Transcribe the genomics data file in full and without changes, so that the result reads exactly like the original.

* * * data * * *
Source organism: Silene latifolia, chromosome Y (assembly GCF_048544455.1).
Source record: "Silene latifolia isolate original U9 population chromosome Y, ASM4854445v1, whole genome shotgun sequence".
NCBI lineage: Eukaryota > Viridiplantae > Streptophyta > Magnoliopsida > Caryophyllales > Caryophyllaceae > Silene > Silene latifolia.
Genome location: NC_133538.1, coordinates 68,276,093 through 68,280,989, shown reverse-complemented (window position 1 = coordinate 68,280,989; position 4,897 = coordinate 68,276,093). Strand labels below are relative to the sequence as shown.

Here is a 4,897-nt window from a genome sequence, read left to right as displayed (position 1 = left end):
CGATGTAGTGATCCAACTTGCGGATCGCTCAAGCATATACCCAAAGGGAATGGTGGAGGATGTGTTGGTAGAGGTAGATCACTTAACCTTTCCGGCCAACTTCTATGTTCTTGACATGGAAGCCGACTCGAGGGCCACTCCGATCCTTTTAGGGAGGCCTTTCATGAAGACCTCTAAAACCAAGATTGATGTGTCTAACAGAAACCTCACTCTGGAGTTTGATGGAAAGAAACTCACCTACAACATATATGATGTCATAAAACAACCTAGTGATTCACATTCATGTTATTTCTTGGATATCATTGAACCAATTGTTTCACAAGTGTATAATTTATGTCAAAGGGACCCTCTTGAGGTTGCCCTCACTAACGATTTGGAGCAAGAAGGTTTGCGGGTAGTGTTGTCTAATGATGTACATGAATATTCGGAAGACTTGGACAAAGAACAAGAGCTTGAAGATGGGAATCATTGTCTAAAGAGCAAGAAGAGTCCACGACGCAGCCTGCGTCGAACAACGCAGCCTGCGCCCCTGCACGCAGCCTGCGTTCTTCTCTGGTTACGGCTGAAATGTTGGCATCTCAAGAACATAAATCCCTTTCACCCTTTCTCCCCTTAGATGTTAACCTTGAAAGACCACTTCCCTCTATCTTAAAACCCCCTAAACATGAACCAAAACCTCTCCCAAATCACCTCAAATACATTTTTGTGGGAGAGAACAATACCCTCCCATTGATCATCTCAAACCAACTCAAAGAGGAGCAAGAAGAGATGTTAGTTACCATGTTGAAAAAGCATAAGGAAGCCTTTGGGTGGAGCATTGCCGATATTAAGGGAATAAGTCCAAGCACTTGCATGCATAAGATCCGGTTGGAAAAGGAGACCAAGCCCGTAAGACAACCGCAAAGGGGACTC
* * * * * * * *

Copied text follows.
Source organism: Silene latifolia, chromosome Y (assembly GCF_048544455.1).
Source record: "Silene latifolia isolate original U9 population chromosome Y, ASM4854445v1, whole genome shotgun sequence".
NCBI lineage: Eukaryota > Viridiplantae > Streptophyta > Magnoliopsida > Caryophyllales > Caryophyllaceae > Silene > Silene latifolia.
Genome location: NC_133538.1, coordinates 68,276,093 through 68,280,989, shown reverse-complemented (window position 1 = coordinate 68,280,989; position 4,897 = coordinate 68,276,093). Strand labels below are relative to the sequence as shown.

Here is a 4,897-nt window from a genome sequence, read left to right as displayed (position 1 = left end):
CGATGTAGTGATCCAACTTGCGGATCGCTCAAGCATATACCCAAAGGGAATGGTGGAGGATGTGTTGGTAGAGGTAGATCACTTAACCTTTCCGGCCAACTTCTATGTTCTTGACATGGAAGCCGACTCGAGGGCCACTCCGATCCTTTTAGGGAGGCCTTTCATGAAGACCTCTAAAACCAAGATTGATGTGTCTAACAGAAACCTCACTCTGGAGTTTGATGGAAAGAAACTCACCTACAACATATATGATGTCATAAAACAACCTAGTGATTCACATTCATGTTATTTCTTGGATATCATTGAACCAATTGTTTCACAAGTGTATAATTTATGTCAAAGGGACCCTCTTGAGGTTGCCCTCACTAACGATTTGGAGCAAGAAGGTTTGCGGGTAGTGTTGTCTAATGATGTACATGAATATTCGGAAGACTTGGACAAAGAACAAGAGCTTGAAGATGGGAATCATTGTCTAAAGAGCAAGAAGAGTCCACGACGCAGCCTGCGTCGAACAACGCAGCCTGCGCCCCTGCACGCAGCCTGCGTTCTTCTCTGGTTACGGCTGAAATGTTGGCATCTCAAGAACATAAATCCCTTTCACCCTTTCTCCCCTTAGATGTTAACCTTGAAAGACCACTTCCCTCTATCTTAAAACCCCCTAAACATGAACCAAAACCTCTCCCAAATCACCTCAAATACATTTTTGTGGGAGAGAACAATACCCTCCCATTGATCATCTCAAACCAACTCAAAGAGGAGCAAGAAGAGATGTTAGTTACCATGTTGAAAAAGCATAAGGAAGCCTTTGGGTGGAGCATTGCCGATATTAAGGGAATAAGTCCAAGCACTTGCATGCATAAGATCCGGTTGGAAAAGGAGACCAAGCCCGTAAGACAACCGCAAAGGGGACTC